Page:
Mention of Launch Escape System (LES) brings to mind images of the crew on board a spacecraft ejecting at launch; the crew being the most valuable cargo on board.

Launch vehicles may also be unmanned, e.g. PSLV/GSLV, Ariane, etc. In this case, the most valuable cargo on board is probably the satellite(s) it carries to orbit.

  • Was a case ever made to preserve the pay-load on board in the event of a failed launch by means analogous to LES?

  • Why don't unmanned launch vehicles at present include LES for their pay-load?

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    $\begingroup$ Its a business decision: A \$10bil payload of cargo is worth the \$100mil insurance policy on it (space insurance is fascinating, by the way), but not the extra \$20b necessary to redesign the entire flight system, make everything bigger, and add a whole new accessory system you hope to never use to the package. We feel people rate that sort of expense (and humans are rather small and light compared to most satellites), but not mere machinery. "We built it once, we could build it again" is more cost effective in this case. $\endgroup$
    – zxq9
    Nov 14, 2014 at 5:26
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    $\begingroup$ SpaceX now flies the uncrewed cargo Dragon with the launch escape system ready to save the payload. When launching a $10 billion telescope, worth much more than 100 launchers and much more than SpaceX' entire revenues since foundation, it would be nice to have a launch escape system. Maybe a mall upper upper stage with Draco engines but without the Dragon. Launch costs are irrelevant for such customers, reliability is everything and it is worth paying for. $\endgroup$
    – LocalFluff
    Mar 15, 2017 at 11:43
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    $\begingroup$ It is also worth noting some crewed launch vehicles didn't have LES. For example, Space Shuttle (except those initial flights with ejection seats). I think mostly the upcoming Starship would lack LES. $\endgroup$
    – Vishnu
    Oct 15, 2019 at 6:02

6 Answers 6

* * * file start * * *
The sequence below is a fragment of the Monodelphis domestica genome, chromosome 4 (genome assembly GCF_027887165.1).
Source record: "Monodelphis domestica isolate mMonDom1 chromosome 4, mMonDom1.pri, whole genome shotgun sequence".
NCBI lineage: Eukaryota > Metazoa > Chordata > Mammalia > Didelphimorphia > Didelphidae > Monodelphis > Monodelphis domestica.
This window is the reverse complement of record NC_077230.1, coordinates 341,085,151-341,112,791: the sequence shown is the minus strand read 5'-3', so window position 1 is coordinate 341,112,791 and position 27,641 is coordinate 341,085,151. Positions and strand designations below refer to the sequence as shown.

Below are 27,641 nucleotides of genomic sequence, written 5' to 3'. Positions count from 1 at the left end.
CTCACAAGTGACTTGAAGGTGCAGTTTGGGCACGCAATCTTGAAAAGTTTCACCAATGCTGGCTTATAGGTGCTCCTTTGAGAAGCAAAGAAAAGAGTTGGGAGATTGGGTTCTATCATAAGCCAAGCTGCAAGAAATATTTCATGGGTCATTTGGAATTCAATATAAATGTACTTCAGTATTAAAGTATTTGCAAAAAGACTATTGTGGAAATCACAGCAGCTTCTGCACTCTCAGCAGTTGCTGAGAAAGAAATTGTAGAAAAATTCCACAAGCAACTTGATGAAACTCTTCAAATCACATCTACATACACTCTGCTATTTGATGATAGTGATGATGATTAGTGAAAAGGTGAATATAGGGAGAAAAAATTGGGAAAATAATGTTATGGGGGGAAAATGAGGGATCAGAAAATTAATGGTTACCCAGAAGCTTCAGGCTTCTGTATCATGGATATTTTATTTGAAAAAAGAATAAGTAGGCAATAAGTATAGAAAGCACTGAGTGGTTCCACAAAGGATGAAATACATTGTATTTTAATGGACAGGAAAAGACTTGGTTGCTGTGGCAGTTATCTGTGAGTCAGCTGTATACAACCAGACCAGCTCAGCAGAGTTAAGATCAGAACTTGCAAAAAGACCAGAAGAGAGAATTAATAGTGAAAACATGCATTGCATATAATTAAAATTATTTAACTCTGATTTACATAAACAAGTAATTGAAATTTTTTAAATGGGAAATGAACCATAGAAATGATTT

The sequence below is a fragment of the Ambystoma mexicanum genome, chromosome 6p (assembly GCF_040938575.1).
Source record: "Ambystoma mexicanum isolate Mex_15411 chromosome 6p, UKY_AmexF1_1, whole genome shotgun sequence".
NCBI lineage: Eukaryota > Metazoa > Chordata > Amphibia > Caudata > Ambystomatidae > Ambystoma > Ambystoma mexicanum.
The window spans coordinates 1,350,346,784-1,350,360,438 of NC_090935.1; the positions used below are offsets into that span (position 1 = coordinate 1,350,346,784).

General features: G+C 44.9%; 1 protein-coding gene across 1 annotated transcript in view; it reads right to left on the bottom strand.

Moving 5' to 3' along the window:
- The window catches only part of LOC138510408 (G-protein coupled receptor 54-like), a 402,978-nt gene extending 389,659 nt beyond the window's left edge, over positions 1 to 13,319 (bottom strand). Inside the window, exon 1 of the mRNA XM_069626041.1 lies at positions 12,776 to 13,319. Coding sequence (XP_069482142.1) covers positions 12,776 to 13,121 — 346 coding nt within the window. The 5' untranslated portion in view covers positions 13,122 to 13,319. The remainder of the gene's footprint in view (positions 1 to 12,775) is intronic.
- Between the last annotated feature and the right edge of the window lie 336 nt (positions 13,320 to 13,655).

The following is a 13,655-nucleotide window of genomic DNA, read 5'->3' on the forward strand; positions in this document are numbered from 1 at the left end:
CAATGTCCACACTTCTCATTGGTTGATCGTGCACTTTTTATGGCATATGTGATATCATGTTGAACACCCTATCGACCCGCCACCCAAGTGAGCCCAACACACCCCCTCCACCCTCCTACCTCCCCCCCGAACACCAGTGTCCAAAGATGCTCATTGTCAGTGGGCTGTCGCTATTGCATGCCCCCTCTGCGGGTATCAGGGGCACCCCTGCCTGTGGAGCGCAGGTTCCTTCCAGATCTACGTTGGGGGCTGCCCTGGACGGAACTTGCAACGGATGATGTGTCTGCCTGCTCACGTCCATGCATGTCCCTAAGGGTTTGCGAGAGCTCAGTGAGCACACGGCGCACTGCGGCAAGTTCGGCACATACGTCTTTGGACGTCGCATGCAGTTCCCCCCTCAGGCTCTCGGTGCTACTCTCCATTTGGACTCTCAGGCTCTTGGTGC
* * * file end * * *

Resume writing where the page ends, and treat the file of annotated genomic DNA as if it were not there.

Proposed Russian spacecraft, for Mars, Lunar, or orbital tug missions that would have used a nuclear reactor, did provide escape tower like functionality for the reactor.

But the issue is that the entire payload stack, is usually too big to save with an escape tower (and still have any payload left to go to orbit, due to weight of escape system). In the manned case, usually everything BUT the minimum to save the people is discarded. Similarly in the reactor case, it would save the reactor, but not the rest of the payload.

Another way of looking at, is Launch Escape systems are typically used, when Flight Termination Systems are not really good options.

If you terminate a flight with people on it, that really would suck.

If you terminate a flight with a nuclear reactor on it, as it flies over land, that would really suck as well.

In those case, it can be worth having an escape system, to avoid those consequences.

  • $\begingroup$ I suppose you could have a big launch escape that you use as an upper stage. $\endgroup$
    – Joshua
    Jul 27, 2016 at 18:45
  • $\begingroup$ @Joshua Yes, because igniting a rocket engine on top of an exploding rocket, with the engine actually inside said exploding rocket, can't possibly go wrong. (Just a hint of irony, there.) Also, a LES needs sufficient thrust to get whatever it is intended to save away from the exploding stack before the exploding stack causes critical damage to whatever you are trying to save. I'm sure it's possible to make a final upper stage that meets that criteria, but I'm willing to bet that most contemporary upper stages don't have sufficient thrust to do that while still deep within Earth's gravity well. $\endgroup$
    – user
    May 7, 2017 at 15:02

@Philipp has nailed it in his answer in my opinion, and we've, in a sense, discussed the economic viability of such payload escape systems versus insurance cost before in our main chat room, too. Technical and economic feasibility studies of such payload escape systems have however been done before, one such good example is Fred E. Wagner's thesis on EXPECTED VALUE ANALYSIS FOR AN UNMANNED EXPENDABLE LAUNCH VEHICLE PAYLOAD ESCAPE SYSTEM (PDF).

Truth of the matter is, that if the cost to launch the additional mass of such a payload escape system is at least near or even more than the insurance for your entire payload (might be many satellites, mind you), it's simply not worth it. And that's not even accounting for the cost to design, manufacture, and test such a system. So it was never really attempted.